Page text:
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Local teacher helps raise brain cancer awareness in nationwide race

ROCKINGHAM — For Richmond County Ninth Grade Academy teacher Vincent Paparella, whose knack for adventure is almost insatiable, the only thing more satisfying than getting to travel across the country is being able to raise money and awareness for brain cancer along the way.

And for six days in June, he was able to accomplish both.

Working diligently with the Lumberton, N.C., based charity 3,000 Miles to a Cure, Paparella served as a crew member on an exhilarating cross-country bicycle trek with one goal in mind: ending brain cancer.

The coast-to-coast trip also held some personal significance, as Paparella’s family has been directly affected by the disease. 

The charity 3,000 Miles to a Cure was founded in 2013 by Paparella’s aunt, Maria Parker, after her sister (also Paparella’s aunt), Jenny Mulligan, was diagnosed with brain cancer. Parker knew immediately something had to be done, as brain cancer’s research and prevalence is much less than other types of cancers. 

Parker, who is an endurance cyclist, conferred with her husband Jim, who is a physician, and from thorough planning, 3,000 Miles to a Cure was born. The organization has held annual cross-country fundraisers, termed “Race Across America” or “RAAM”, since 2013, using both single rider and team formats.

Sadly, Mulligan passed away from her battle with brain cancer during RAAM in 2014.

“Race Across America is a terrific symbol for the fight against brain cancer,” Parker said. “I wanted to turn my grief into action. I wanted to continue to fight for other families.”

The bicycle fundraiser has transformed from an event that was focused on suffering and surviving and pain to a platform that exemplifies teamwork, hope and optimism. For Paparella, he knew it was his time to contribute to the cause.

He joined RAAM 2017 at the starting line on Saturday, June 17, in Oceanside, Ca., and acted mainly as navigator. He was also responsible for tending to the cyclists’ needs, the bicycles and being a supportive crew member. 

The race consisted of two teams, both with four riders: 4Dudes (Erik Braun, Chris Clemens, Ryan Jean and Matt Seconi) and Team Cruzbike (Kevin Gambill, Larry Oslund, Jim Parker and Maria Parker). Through friendly competition, both teams were racing to the finish line in Annapolis, Md., and also competing to see who could raise the most money for brain cancer research.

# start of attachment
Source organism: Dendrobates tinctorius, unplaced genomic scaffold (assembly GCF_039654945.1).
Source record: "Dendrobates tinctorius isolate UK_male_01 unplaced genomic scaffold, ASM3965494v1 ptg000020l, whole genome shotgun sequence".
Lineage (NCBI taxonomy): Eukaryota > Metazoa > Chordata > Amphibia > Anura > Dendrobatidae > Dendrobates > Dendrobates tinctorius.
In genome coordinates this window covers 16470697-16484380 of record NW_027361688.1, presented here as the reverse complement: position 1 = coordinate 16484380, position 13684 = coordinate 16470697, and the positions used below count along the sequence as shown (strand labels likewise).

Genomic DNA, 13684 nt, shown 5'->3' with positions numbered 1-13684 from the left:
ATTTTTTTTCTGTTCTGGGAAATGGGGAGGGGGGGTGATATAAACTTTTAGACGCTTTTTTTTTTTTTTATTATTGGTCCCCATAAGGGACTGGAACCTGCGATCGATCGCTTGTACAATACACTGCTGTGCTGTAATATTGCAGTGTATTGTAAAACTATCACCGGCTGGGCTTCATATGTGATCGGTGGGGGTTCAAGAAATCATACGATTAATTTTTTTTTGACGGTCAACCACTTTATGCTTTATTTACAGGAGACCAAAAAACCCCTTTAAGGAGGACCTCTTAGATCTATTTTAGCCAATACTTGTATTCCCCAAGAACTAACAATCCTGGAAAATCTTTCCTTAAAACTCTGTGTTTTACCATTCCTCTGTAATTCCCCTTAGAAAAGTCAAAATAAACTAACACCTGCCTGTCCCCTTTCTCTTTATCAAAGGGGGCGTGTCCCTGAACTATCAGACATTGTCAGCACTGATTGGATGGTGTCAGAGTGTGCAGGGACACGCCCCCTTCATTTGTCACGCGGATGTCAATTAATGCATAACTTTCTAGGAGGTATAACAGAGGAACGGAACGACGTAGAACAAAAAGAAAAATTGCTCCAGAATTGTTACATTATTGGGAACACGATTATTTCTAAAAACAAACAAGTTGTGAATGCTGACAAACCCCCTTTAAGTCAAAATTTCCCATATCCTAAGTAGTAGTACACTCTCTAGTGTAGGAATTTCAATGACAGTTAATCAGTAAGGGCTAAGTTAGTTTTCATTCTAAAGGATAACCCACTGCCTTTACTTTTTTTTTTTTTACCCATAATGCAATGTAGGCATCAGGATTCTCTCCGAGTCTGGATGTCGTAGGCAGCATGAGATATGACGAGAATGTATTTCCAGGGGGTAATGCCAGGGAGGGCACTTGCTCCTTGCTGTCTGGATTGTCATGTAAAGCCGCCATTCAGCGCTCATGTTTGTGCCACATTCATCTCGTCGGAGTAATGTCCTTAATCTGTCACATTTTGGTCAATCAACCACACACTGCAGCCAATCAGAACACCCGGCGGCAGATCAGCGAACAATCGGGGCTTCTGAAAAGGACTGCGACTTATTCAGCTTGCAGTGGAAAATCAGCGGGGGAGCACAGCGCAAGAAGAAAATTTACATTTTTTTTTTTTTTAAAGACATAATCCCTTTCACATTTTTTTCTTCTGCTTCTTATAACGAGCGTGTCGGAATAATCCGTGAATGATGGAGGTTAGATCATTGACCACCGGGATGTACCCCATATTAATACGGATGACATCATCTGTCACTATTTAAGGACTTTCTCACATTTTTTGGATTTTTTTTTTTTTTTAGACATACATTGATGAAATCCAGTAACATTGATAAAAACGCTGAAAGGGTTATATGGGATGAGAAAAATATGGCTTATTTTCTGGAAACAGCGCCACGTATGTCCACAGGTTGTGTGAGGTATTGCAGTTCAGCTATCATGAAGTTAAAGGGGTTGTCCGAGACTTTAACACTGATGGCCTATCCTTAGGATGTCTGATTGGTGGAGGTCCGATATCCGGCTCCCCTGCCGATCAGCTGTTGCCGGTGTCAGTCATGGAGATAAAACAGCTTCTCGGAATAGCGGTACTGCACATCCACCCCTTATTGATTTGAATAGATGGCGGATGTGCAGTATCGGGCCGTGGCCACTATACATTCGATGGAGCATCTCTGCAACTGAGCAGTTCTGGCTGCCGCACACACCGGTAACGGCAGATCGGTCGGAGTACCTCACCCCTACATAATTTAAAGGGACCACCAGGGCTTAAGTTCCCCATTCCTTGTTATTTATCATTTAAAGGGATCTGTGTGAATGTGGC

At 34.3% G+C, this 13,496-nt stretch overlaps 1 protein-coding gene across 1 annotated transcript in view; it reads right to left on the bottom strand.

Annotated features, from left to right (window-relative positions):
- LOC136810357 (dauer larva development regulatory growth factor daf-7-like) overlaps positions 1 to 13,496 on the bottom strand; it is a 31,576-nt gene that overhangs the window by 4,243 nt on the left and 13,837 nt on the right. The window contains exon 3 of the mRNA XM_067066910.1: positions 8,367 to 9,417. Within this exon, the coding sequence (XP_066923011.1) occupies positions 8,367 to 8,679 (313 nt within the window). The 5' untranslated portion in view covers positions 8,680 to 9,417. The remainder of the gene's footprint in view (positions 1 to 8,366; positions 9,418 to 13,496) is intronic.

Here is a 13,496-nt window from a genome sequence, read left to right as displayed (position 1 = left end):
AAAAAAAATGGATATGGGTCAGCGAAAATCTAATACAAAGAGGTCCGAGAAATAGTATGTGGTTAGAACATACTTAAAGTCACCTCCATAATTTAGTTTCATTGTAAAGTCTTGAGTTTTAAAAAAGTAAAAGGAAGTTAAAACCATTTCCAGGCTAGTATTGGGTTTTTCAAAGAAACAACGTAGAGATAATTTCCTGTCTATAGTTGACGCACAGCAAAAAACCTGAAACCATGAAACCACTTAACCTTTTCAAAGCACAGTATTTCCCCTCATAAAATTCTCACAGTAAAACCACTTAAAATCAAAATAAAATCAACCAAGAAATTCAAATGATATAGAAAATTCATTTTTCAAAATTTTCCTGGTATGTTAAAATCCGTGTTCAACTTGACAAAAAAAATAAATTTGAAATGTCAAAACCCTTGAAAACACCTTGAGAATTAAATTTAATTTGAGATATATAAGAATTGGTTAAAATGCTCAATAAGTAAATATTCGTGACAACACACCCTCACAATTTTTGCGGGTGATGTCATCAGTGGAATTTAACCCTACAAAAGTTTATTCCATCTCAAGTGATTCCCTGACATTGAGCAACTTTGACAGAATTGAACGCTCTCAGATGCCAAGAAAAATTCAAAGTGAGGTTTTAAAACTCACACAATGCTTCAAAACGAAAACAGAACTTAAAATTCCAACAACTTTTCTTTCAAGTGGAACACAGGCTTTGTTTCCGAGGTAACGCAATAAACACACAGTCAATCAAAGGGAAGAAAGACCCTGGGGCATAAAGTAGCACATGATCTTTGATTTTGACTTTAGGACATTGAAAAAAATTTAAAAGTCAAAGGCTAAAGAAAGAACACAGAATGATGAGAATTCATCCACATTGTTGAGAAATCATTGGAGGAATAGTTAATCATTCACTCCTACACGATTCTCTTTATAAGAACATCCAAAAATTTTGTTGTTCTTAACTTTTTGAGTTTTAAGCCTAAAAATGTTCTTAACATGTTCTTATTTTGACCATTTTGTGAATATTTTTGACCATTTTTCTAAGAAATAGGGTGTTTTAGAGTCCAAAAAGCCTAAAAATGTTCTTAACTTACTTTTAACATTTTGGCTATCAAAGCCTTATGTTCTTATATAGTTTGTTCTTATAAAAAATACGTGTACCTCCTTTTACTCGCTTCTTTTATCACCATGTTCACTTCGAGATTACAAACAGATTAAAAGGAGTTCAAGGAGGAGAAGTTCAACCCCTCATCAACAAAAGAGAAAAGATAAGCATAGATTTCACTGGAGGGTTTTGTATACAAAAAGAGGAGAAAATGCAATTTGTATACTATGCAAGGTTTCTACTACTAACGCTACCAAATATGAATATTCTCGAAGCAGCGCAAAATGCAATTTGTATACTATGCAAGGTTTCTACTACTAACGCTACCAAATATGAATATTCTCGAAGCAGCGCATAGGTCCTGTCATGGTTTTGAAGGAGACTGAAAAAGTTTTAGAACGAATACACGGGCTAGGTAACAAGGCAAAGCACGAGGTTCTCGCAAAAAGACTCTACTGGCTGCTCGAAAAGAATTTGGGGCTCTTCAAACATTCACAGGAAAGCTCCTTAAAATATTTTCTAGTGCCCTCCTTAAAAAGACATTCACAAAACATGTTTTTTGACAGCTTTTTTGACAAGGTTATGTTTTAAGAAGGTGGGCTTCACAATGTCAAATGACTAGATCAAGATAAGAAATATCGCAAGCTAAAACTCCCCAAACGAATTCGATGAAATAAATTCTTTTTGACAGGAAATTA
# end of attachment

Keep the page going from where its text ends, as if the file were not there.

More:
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Each day, riders rode in memory of someone who passed from brain cancer, or for someone who is currently battling the disease.

Riders participated in six-hour rotations, with two riders for each team on the course, both splitting the distance equally. The course tested the riders’ endurance, as they battled the heat of Death Valley, traversed the ridges of the Rocky Mountains, swept through the plains of Kansas, climbed the foothills of the Ozark Mountains in Missouri, and made their final push through the Appalachian Mountains of West Virginia and Pennsylvania.

Team Cruzbike arrived first in Annapolis, crossing the finish line together around 3 a.m. on Saturday, June 24, completing the 3,000 mile journey in an astonishing six days, 12 hours and 23 minutes.

Team Cruzbike raised $29,270, and Team 4Dudes raised $36,630, for a combined total of $65,900 that will be used in the campaign to end brain cancer.

“When you do RAAM, you feel like you’re living at a level 10 times what you normally do,” Parker said of her race experience. “It’s always thrilling. It’s like you live 10 years in six days; just an incredible number of experiences.”

Upon returning to Richmond County and reflecting back on his trip of a lifetime, Paparella truly understands the impact of participating in RAAM 2017.

“I am most proud of the opportunity to raise money for brain cancer research through RAAM and the 3,000 Miles to a Cure organization,” Paparella said. “Traversing the nation as a crew member allowed me to see America, which is something I’ve always wanted to accomplish.

“As a crew, we became family. We made the best from adversity, while forming lifelong friendships. I look forward to helping this organization reach its goal in discovering a cure to brain cancer.”

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Kyle Pillar is a 16-time North Carolina Press Association award-winning sports editor with The Richmond Observer. Follow the sports department on Twitter @ROSports_ for the best in-depth coverage of Richmond County sports.